I think it is an effective outlet for a variety of reasons.  For one, as I mentioned earlier, pretty much my entire practice is on view through my site.  There is something really great about being able to see every photograph someone has taken in a pretty straight chronological order.  It becomes about the process and the journey as well as the individual image.  It makes me think about Zoe Strauss, a Phildalphia based artist.  She has a Flickr that houses almost every single picture she has taken including her subsequent edits.  That transparency is really refreshing to me, where you can see the entirety of my work, all collapsed on top of each other.  That idea of collapsing a practice is also interesting for my work, which is pretty multifaceted.  You get my observational “street photography” next to my assemblage constructions next to Photoshop interventions and everything in between.  There is also this idea of a relationship with your viewer that is interesting.  I have met so many incredible people through the site, and have found that its casual nature fosters openness amongst users.  I have found many opportunities through the website and many opportunities have found me.  Tumblr has been good, but there is also the need to create a space that is more controlled, where these different bodies of work exist on their own terms.



There is a real varied approach to the photographs you present your viewers, where do you interests lie in photography and who has influenced those views?

Let me begin by saying that while photography has been my medium of choice for quite awhile, I am invested in having dialogue about photography and its relationship to other mediums.  I think photography is a medium that is very accessible and particularly relevant to where we are now.  That being said, I am much more interested in the aesthetics of painting and digital spaces, and situating work in a sculptural context.  I am just now getting into a place where I have access to the resources I need to make this work that I think will reflect more precisely my concerns.  However, I will say some things I have been interested in lately.  For one, there is digital manipulation and what I see as its relationship to painting and ideas of performance, more on that later.  I am deeply invested in the concept of flatness.  I believe that an image starts and ends with its surface.  I think that we exist in a very flat world right now, we live in a screen and we collapse our lives into flat social structures like Facebook. I am also interested in formalism.  When I was a bit younger, Laszlo-Maholy Nagy was a big influence.  I made a lot of work that rested purely on its formal properties.  Even now, though I have become much less focused on that realm of Modernist purity, it is one of the more important things I consider when making an image.  I believe that our first understanding of the world is through visual language, and that this should inform the direction of art production.  I see a lot of work that relies on context, where the content of the image defines the form and I believe it should be the opposite, that form should be the first experience, the point of access from which the content creeps in.  Matisse is a huge influence on my work and I suppose my life in general.  I look to his uncanny understanding of color but even more to his immaculate strategy of composition, where if any element were to be removed the entire balance and integrity of the image would be upset.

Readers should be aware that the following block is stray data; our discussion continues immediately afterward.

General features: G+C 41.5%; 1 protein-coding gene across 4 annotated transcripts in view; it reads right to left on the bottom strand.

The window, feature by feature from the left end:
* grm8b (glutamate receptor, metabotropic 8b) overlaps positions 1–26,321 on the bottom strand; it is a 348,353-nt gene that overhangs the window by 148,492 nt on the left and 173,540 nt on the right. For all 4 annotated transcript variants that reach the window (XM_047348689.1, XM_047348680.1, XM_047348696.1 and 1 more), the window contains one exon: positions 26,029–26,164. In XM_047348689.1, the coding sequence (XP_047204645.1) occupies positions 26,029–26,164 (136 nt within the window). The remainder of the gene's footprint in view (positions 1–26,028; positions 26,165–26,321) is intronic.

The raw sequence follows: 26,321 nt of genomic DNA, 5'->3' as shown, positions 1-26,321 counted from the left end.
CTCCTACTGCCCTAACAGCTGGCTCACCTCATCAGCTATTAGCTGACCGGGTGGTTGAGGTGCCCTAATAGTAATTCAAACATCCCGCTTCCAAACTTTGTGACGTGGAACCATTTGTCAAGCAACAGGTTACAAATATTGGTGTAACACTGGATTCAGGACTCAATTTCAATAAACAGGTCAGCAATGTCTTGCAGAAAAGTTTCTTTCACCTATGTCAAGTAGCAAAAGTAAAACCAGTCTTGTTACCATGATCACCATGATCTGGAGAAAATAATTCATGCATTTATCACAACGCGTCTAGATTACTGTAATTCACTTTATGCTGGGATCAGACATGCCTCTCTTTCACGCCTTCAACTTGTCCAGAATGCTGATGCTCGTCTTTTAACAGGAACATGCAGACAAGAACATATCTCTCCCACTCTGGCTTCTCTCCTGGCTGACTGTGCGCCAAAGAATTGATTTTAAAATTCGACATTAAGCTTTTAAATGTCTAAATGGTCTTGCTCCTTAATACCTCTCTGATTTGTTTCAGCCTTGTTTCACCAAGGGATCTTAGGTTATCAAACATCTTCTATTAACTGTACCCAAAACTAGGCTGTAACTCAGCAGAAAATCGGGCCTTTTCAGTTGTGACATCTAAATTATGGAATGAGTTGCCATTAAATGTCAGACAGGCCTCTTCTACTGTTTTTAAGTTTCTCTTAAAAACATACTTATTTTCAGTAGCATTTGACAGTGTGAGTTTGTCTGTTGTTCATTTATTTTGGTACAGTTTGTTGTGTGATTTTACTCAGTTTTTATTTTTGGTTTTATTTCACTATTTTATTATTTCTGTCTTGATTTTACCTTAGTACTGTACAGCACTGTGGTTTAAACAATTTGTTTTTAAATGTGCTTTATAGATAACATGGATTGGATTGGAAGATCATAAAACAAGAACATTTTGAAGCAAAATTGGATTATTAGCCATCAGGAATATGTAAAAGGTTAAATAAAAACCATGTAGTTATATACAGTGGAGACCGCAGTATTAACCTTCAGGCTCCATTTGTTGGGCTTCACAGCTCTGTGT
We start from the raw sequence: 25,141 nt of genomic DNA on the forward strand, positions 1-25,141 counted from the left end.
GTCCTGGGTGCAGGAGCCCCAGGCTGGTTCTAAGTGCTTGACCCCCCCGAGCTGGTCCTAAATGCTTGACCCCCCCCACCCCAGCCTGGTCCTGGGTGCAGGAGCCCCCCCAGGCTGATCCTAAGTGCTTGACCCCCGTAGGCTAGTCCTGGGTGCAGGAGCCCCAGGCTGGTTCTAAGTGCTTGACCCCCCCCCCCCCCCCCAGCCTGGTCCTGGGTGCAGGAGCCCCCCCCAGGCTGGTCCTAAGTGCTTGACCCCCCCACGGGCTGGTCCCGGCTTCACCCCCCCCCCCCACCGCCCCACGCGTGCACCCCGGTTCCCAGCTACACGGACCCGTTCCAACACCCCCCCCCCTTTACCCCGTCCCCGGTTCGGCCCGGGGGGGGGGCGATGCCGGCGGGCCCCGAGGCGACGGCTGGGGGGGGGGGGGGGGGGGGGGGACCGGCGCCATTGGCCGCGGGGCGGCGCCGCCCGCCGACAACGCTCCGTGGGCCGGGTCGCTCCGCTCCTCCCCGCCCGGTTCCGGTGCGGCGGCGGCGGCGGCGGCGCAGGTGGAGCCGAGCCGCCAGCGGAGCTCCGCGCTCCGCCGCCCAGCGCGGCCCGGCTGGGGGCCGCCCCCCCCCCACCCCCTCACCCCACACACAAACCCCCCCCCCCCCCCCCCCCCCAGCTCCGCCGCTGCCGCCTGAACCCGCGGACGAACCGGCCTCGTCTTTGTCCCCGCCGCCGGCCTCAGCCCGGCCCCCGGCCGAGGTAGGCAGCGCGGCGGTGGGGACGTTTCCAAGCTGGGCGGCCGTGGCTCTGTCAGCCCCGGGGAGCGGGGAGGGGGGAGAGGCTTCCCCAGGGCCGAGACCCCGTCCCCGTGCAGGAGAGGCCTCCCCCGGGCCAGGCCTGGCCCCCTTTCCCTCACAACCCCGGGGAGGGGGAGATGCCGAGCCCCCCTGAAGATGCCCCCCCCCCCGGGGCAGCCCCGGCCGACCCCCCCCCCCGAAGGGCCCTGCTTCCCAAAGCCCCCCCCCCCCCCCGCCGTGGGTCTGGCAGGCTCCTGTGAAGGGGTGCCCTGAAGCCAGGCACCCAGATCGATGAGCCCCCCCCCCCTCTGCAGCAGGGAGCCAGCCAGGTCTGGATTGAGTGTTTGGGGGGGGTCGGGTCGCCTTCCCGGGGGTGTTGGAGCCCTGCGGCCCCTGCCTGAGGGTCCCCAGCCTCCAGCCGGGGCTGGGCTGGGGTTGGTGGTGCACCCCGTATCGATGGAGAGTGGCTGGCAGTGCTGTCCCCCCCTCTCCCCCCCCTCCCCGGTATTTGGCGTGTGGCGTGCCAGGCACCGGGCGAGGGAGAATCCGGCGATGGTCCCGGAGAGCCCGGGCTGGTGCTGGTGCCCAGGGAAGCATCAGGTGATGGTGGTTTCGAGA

What do you feel about the trend of deliberate post production appearing in photography at the moment?